Five-time CrossFit Games winner Mathew Fraser announced his retirement from the sport of CrossFit over Instagram on Feb. 2, 2021. His caption stated, “Today I leave the sport older, wiser, fitter, and grateful.” You can check out Fraser’s Instagram post below:
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Fraser’s CrossFit Career
Fraser — who is 31 years old — is considered to be the most decorated and dominant CrossFit athlete ever to compete. In October of 2020, he won his fifth CrossFit Games title, besting Rich Froning Jr.’s previous record of four wins. He put on one of the best performances ever seen at a CrossFit Games, sweeping all four events on day two of the 2020 Games and winning 10 out of 12 total events.
Fraser made his CrossFit Open debut in 2013 at the age of 23 to a 192nd place finish. He improved 185 ranks in 2014 to finish seventh. Since 2015, he ranked first in the Open four times (2015, 2017-19) and was the runner-up in 2020. His career spanned seven appearances at the CrossFit Games, and he never finished worst than second place.
Mat Fraser’s debut at the CrossFit Games was in 2014, where he finished as the runner-up. He repeated that finish in 2015 before embarking on his string of five consecutive titles — the most of any CrossFit athlete ever. Additionally, he currently holds the record with the most event wins in Games history with 29.
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In addition to the Games titles and Open wins, Fraser won the 2019 Dubai CrossFit® Championship, the 2019 Rogue Invitational, and the 2020 Strength In Depth.
Fraser’s post didn’t offer up a lot of specifics or context into why he’s retiring. Though, it read upbeat and humble.
Like so many others that wandered into a CrossFit Gym, I wasn’t expecting to find my best friends, business partners, wife, and countless life lessons, and 5 gold medals.
Fraser also mentioned that he will remain “a part of the CrossFit community. I just won’t be doing it from the competition floor any longer.”
Fraser Before CrossFit
Before CrossFit, Fraser was a competitive Olympic weightlifter — a sport he first got into around age 12. He earned a Junior National Weightlifting Championship title in 2009 at age 19. Later that year, he suffered a back injury sustained from a clean pull that was later worsened by a squat. It was bad enough to threaten his competitive athletic future. On the first episode of his podcast with Josh Bridges and Sevan Matossian, he admitted that a sudden re-injuring of his back is a fear that lingered in his mind his entire CrossFit career: “I’m always half expecting to rebreak my back or for my knee to bend the wrong way.”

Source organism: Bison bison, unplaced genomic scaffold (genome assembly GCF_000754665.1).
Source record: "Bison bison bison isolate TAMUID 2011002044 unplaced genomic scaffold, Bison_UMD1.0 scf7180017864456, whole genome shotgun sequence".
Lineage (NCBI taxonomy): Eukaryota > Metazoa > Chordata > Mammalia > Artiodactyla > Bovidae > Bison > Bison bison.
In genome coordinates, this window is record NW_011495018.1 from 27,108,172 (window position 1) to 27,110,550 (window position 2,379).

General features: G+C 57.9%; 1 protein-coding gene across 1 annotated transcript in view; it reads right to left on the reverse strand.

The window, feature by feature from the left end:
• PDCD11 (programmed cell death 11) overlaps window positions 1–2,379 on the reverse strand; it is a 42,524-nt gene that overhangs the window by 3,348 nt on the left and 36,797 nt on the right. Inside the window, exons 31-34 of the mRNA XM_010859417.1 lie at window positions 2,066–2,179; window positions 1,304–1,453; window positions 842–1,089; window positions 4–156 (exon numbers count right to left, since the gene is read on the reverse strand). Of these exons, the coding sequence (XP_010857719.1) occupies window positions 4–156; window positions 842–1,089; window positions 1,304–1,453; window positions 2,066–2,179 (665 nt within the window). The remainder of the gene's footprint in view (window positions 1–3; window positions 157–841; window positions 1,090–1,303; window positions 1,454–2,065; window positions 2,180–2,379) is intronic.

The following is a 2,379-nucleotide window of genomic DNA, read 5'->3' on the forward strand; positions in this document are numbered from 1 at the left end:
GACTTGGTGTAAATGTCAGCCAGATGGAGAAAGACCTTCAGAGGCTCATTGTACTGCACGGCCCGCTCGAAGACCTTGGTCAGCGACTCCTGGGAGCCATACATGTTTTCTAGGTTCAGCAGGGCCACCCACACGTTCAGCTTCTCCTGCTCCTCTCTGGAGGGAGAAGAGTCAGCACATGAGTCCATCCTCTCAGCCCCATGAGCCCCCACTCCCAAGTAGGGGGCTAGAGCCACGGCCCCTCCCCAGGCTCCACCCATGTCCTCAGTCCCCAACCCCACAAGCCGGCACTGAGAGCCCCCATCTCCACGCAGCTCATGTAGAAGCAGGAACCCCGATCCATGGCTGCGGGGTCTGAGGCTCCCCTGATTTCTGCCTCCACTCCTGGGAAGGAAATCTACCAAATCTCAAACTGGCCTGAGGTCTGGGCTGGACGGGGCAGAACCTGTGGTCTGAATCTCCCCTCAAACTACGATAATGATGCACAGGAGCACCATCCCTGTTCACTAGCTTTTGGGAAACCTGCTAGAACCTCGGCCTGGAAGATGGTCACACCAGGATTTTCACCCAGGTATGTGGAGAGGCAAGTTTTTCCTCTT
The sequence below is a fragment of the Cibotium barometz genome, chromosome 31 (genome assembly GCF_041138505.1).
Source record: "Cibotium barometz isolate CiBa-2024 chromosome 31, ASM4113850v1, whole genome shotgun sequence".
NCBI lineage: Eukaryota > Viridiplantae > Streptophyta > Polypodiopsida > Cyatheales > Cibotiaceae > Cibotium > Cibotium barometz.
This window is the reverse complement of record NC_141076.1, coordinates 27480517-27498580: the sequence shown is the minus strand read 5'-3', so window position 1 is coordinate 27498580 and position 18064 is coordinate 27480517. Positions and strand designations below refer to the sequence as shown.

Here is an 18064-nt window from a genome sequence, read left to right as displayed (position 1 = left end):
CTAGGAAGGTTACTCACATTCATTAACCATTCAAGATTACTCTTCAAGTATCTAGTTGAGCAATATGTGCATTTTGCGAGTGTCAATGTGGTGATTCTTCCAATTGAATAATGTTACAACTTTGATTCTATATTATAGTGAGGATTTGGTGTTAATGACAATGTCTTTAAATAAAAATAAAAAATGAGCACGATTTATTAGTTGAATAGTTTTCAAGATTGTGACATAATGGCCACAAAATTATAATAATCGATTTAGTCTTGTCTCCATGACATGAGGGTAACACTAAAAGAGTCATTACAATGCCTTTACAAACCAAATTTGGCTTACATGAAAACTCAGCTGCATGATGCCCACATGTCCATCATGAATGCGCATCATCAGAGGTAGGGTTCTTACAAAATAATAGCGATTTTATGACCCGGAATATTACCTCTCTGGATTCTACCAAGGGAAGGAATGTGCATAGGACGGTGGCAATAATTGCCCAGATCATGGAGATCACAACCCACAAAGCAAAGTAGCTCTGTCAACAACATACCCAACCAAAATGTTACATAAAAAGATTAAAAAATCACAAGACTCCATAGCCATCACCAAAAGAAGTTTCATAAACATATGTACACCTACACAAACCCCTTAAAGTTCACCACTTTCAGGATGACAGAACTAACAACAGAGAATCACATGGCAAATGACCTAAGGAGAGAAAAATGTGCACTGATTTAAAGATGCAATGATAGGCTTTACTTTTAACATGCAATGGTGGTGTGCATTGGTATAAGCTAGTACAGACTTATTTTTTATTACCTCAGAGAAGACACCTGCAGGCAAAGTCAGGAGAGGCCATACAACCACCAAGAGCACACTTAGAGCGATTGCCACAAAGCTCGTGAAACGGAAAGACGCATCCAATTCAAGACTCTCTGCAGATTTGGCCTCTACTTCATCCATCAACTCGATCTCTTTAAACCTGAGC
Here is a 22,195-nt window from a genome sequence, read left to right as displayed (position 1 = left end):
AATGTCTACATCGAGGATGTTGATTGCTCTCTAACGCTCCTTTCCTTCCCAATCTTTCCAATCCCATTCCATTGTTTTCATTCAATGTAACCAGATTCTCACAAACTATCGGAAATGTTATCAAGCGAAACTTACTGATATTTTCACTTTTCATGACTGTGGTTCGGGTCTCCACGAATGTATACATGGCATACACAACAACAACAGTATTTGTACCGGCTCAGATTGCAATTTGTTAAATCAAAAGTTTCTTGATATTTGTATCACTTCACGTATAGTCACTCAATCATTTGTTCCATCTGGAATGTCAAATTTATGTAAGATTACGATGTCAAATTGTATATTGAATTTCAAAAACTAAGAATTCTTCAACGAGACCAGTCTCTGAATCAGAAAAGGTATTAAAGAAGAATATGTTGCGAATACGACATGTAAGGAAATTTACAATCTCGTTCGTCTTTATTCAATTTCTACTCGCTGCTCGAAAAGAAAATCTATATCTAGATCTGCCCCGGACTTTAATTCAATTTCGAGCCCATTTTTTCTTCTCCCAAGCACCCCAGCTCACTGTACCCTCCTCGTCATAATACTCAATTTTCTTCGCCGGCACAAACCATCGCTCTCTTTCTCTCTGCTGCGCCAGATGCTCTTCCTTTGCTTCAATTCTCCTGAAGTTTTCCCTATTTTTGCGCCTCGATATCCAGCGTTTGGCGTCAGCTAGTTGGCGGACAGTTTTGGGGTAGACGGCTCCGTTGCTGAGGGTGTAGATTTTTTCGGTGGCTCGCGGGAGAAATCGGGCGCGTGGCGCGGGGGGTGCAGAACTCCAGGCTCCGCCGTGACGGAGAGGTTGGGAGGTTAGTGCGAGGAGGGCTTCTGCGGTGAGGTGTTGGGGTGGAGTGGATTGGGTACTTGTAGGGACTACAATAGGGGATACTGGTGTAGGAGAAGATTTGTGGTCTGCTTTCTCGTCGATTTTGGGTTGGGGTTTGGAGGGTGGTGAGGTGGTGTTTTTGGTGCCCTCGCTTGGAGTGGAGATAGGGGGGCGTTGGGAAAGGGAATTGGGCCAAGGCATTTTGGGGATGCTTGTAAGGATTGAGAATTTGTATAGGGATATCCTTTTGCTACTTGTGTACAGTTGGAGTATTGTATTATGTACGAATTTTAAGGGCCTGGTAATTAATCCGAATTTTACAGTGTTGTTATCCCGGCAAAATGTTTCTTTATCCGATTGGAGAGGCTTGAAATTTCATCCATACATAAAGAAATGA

In an interview with Tommy Marquez in Sept. 2017, Fraser shared that he should have allowed that injury more recovery time. A year after his back surgery he was able to hit the same weight in the snatch and clean & jerk that he could before the injury, but that training to get there was overly risky: “…if I could go back and do that again, I would have stretched that recovery out over a year and a half, two years.”
For two years (2010-11), he was a resident athlete at the Olympic Education Center before making his competitive CrossFit debut in 2013.
The CrossFit Community Reacts
Following the news of Fraser’s retirement from competitive CrossFit, members of the CrossFit community took to social media.
Dave Castro, CrossFit Games Director
Good luck on the next chapter in your life Champ.
— Dave Castro (@thedavecastro) February 2, 2021
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Tia-Clair Toomey-Orr, Four-Time Fittest Woman on Earth®
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Patrick Vellner, CrossFit Games Athlete
“It’s a privilege to compete next to you and call you a friend, No one deserves some time off more. Looking forward to catching you on the sideline and watching you crush whatever comes next.” – Written on Fraser’s retirement post.
Dan Bailey. CrossFit Games Veteran
“Congrats Mat Fraser. I’m glad I got to be on the floor with you during your incredible career.” – Written on Fraser’s retirement post.
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